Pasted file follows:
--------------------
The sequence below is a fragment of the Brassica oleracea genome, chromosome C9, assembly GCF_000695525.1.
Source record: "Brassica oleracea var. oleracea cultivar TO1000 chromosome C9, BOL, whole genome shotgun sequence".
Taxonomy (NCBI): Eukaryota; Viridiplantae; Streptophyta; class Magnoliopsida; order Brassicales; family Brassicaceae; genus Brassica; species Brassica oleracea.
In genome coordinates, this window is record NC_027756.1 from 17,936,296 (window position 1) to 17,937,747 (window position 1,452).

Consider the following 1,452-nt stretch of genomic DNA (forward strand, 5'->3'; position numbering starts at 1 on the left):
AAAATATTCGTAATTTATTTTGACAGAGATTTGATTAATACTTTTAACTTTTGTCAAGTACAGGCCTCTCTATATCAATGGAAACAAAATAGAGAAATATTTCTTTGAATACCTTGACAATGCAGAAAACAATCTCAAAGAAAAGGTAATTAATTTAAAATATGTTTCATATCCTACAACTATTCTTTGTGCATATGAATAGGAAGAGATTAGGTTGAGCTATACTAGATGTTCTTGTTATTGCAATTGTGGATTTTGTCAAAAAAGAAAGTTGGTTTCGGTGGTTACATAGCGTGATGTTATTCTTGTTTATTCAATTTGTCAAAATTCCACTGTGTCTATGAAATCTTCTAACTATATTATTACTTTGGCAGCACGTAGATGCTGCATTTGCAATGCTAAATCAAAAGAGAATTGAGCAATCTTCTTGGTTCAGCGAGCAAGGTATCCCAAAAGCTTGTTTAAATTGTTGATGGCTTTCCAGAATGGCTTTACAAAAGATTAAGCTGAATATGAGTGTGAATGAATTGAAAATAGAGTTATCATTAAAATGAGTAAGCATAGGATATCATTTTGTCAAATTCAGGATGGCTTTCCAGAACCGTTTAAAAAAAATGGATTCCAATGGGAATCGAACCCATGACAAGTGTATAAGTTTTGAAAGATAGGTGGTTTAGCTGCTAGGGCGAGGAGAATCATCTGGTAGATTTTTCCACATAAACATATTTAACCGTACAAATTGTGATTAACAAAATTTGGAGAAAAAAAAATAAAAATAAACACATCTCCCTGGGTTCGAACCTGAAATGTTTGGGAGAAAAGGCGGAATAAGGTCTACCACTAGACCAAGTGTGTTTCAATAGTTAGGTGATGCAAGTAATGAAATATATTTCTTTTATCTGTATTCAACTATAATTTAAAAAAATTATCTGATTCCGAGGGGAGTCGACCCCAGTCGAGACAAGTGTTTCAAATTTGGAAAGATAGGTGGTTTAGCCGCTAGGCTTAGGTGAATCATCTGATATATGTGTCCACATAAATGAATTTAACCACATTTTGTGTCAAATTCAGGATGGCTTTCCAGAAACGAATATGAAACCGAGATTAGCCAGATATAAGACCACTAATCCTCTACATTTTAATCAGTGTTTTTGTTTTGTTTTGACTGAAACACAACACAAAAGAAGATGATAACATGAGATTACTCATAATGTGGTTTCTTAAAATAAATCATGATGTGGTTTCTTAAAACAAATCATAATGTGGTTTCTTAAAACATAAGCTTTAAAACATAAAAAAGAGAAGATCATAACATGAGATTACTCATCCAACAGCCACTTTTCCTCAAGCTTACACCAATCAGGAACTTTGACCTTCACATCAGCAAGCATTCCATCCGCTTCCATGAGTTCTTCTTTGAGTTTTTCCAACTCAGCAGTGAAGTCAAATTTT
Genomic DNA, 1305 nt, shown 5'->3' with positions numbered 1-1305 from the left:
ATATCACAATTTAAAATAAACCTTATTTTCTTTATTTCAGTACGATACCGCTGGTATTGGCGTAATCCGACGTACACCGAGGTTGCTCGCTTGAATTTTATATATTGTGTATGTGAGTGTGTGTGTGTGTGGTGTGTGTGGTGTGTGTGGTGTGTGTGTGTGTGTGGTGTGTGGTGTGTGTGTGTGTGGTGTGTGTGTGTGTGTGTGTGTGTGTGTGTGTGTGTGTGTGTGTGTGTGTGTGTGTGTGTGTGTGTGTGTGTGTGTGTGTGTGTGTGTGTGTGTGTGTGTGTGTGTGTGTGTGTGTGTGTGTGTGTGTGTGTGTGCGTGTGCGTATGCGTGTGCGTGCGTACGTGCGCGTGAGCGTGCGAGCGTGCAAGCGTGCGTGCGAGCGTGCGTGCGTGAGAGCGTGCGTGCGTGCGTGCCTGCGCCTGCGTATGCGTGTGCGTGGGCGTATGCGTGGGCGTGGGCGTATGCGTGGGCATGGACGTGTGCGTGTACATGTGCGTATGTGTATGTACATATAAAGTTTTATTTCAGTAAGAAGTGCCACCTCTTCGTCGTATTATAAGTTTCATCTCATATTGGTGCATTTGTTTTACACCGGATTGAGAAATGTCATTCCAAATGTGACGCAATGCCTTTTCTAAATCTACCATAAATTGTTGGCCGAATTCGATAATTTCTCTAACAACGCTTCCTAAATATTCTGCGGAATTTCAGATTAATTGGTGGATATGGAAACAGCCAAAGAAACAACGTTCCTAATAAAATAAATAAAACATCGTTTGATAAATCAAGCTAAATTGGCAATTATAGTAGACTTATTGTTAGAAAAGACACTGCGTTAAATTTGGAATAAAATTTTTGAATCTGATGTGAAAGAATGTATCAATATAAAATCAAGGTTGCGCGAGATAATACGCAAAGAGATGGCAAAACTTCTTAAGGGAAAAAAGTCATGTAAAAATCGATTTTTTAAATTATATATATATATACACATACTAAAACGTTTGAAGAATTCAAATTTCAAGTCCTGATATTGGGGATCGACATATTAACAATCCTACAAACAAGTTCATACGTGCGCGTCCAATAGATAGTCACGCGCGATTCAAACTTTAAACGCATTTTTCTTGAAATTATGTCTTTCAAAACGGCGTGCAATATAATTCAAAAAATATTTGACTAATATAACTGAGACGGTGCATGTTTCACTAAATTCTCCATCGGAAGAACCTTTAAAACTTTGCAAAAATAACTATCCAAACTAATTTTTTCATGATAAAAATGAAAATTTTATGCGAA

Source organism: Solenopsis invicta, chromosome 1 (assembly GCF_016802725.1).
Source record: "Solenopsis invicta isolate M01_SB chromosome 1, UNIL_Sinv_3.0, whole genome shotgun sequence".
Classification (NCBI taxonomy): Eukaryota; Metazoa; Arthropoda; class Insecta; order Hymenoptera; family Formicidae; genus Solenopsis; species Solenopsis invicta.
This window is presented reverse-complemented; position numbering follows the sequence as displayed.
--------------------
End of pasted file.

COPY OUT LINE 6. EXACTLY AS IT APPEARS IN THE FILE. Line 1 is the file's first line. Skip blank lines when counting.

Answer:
AAAATATTCGTAATTTATTTTGACAGAGATTTGATTAATACTTTTAACTTTTGTCAAGTACAGGCCTCTCTATATCAATGGAAACAAAATAGAGAAATATTTCTTTGAATACCTTGACAATGCAGAAAACAATCTCAAAGAAAAGGTAATTAATTTAAAATATGTTTCATATCCTACAACTATTCTTTGTGCATATGAATAGGAAGAGATTAGGTTGAGCTATACTAGATGTTCTTGTTATTGCAATTGTGGATTTTGTCAAAAAAGAAAGTTGGTTTCGGTGGTTACATAGCGTGATGTTATTCTTGTTTATTCAATTTGTCAAAATTCCACTGTGTCTATGAAATCTTCTAACTATATTATTACTTTGGCAGCACGTAGATGCTGCATTTGCAATGCTAAATCAAAAGAGAATTGAGCAATCTTCTTGGTTCAGCGAGCAAGGTATCCCAAAAGCTTGTTTAAATTGTTGATGGCTTTCCAGAATGGCTTTACAAAAGATTAAGCTGAATATGAGTGTGAATGAATTGAAAATAGAGTTATCATTAAAATGAGTAAGCATAGGATATCATTTTGTCAAATTCAGGATGGCTTTCCAGAACCGTTTAAAAAAAATGGATTCCAATGGGAATCGAACCCATGACAAGTGTATAAGTTTTGAAAGATAGGTGGTTTAGCTGCTAGGGCGAGGAGAATCATCTGGTAGATTTTTCCACATAAACATATTTAACCGTACAAATTGTGATTAACAAAATTTGGAGAAAAAAAAATAAAAATAAACACATCTCCCTGGGTTCGAACCTGAAATGTTTGGGAGAAAAGGCGGAATAAGGTCTACCACTAGACCAAGTGTGTTTCAATAGTTAGGTGATGCAAGTAATGAAATATATTTCTTTTATCTGTATTCAACTATAATTTAAAAAAATTATCTGATTCCGAGGGGAGTCGACCCCAGTCGAGACAAGTGTTTCAAATTTGGAAAGATAGGTGGTTTAGCCGCTAGGCTTAGGTGAATCATCTGATATATGTGTCCACATAAATGAATTTAACCACATTTTGTGTCAAATTCAGGATGGCTTTCCAGAAACGAATATGAAACCGAGATTAGCCAGATATAAGACCACTAATCCTCTACATTTTAATCAGTGTTTTTGTTTTGTTTTGACTGAAACACAACACAAAAGAAGATGATAACATGAGATTACTCATAATGTGGTTTCTTAAAATAAATCATGATGTGGTTTCTTAAAACAAATCATAATGTGGTTTCTTAAAACATAAGCTTTAAAACATAAAAAAGAGAAGATCATAACATGAGATTACTCATCCAACAGCCACTTTTCCTCAAGCTTACACCAATCAGGAACTTTGACCTTCACATCAGCAAGCATTCCATCCGCTTCCATGAGTTCTTCTTTGAGTTTTTCCAACTCAGCAGTGAAGTCAAATTTT